Maternal and Child Health Bureau HomeModule IntroTable of ContentsGlossary
Training Module: Poor Growth

Anthropometrics: Weight, length, and weight-for-length
Choose a sectionSection 1Section 2Section 3Section 4Section 5

1. Anthropometrics: Weight, length, and weight-for-length

With all these measures, monitoring a child's measurements over time provides the best information. Growth faltering, or slowed growth velocity, often indicates a problem. Cutoff values are also used to classify children's growth as normal or questionable. See Overview of Growth Charts for more information about guidelines for growth assessment.

Several guidelines have been established to identify poor growth. The most common cutoff point for concern is the fifth percentile, though other cutoffs are also used. The table below summarizes recommendations of several agencies and organizations. Criteria refer not only to weight but also to length and weight-for-length.

Cutoff point
Institute of Medicine

Length-for-age, height-for-age, weight-for-length or weight-for-height 5th percentile

Institute of Medicine, 1996


Length-for-age, height-for-age, weight-for-length, body-mass-index-for-age 10th percentile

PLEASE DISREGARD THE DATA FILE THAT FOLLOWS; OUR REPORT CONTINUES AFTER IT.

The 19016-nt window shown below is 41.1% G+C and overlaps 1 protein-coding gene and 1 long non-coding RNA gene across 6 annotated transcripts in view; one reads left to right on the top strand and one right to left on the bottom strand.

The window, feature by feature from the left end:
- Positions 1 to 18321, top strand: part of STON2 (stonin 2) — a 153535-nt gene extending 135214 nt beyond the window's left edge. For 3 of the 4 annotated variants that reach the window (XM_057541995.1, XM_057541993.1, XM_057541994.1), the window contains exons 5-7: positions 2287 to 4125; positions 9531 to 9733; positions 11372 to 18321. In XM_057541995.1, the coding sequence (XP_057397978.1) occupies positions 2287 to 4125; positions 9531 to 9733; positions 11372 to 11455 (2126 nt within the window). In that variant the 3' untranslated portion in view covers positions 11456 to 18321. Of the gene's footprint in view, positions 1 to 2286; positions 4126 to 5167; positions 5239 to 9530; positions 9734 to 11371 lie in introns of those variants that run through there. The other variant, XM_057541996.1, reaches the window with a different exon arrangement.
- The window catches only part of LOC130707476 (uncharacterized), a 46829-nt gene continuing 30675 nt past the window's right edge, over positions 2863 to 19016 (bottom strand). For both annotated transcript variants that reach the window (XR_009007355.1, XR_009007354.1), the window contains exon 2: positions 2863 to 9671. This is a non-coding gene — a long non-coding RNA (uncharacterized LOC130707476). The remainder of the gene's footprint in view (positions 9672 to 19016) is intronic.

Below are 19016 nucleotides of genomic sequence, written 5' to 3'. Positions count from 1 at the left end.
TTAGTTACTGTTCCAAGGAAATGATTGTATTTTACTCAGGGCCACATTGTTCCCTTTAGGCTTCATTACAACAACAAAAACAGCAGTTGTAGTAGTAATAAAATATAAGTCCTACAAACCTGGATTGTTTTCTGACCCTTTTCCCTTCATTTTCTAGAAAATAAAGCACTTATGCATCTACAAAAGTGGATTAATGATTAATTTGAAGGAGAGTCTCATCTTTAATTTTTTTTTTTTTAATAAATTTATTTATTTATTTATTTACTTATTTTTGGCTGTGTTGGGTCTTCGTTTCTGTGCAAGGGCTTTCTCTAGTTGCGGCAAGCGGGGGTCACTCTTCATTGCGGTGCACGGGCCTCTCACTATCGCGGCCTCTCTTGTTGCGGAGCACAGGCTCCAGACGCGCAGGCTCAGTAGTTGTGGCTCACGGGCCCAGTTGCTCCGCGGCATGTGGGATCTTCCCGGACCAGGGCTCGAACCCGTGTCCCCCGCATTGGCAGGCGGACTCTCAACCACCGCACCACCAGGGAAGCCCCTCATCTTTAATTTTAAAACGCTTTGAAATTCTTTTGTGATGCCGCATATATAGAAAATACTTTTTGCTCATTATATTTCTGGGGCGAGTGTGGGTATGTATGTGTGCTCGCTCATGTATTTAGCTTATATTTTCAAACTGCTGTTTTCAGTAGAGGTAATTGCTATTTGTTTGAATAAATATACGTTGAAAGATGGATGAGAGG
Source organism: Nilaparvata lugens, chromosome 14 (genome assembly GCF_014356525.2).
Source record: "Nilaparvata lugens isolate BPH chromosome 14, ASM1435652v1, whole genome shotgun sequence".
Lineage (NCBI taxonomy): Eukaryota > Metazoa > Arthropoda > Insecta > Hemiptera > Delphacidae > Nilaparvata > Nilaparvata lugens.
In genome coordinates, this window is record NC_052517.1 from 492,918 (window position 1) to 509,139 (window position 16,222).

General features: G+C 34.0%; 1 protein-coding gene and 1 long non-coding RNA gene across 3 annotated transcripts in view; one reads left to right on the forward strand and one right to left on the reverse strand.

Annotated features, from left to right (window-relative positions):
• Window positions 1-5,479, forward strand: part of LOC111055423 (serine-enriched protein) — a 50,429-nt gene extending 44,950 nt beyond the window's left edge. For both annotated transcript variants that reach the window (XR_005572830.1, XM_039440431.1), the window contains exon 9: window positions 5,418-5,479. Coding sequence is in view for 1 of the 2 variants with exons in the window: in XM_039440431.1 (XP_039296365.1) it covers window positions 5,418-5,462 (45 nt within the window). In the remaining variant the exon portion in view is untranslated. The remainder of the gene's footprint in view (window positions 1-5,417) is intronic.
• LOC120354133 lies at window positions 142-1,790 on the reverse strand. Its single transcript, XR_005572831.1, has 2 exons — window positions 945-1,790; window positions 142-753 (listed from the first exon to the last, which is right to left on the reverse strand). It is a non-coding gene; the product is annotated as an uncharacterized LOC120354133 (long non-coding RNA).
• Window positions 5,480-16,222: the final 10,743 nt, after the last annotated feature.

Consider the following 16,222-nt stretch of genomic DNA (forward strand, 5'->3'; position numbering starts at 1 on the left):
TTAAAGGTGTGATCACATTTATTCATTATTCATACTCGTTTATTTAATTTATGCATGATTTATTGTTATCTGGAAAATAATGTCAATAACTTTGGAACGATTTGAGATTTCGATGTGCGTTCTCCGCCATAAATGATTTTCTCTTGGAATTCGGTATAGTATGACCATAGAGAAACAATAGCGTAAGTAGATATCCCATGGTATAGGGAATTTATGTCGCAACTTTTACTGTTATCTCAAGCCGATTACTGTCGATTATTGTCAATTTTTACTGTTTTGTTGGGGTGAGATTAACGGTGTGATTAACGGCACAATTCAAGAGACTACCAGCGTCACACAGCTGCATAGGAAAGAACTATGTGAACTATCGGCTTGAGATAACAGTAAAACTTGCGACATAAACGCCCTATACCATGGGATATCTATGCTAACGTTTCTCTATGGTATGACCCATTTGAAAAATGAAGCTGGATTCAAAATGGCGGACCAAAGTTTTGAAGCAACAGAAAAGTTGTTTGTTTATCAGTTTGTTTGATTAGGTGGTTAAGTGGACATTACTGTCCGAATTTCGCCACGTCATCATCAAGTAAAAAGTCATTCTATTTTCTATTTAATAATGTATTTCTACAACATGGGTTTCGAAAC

US Department of Agriculture


Body-mass-index-for-age 5th percentile

BMI Module

Height (or length)-for-age, weight-for-height, weight-for-age 2.3 percentile (-2 SD)*

WHO, 1995

Medical practice

Weight-for-age, weight-for-length, length-for-age

5th percentile

Kessler and Dawson, 1999

Medical Practice Weight-for-age, length-for-age or height-for-age Dropping downward across percentiles Kessler and Dawson, 1999, page 22
* For more information about the use of standard deviations, click here

The Institute of Medicine made recommendations for the identification of children needing special nutrition services through the Special Supplemental Nutrition Program for Women, Infants, and Children (WIC). WIC, with its preventive emphasis, recommends the tenth percentile weight-for-length as a point for intervention. The fifth percentile of weight-for-age is commonly used in medical settings. The World Health Organization (WHO) takes a worldwide perspective and emphasizes the needs of developing countries. The WHO cutoff, 2 standard deviations below the mean, is slightly lower than the 5th percentile used in the US.


Back Next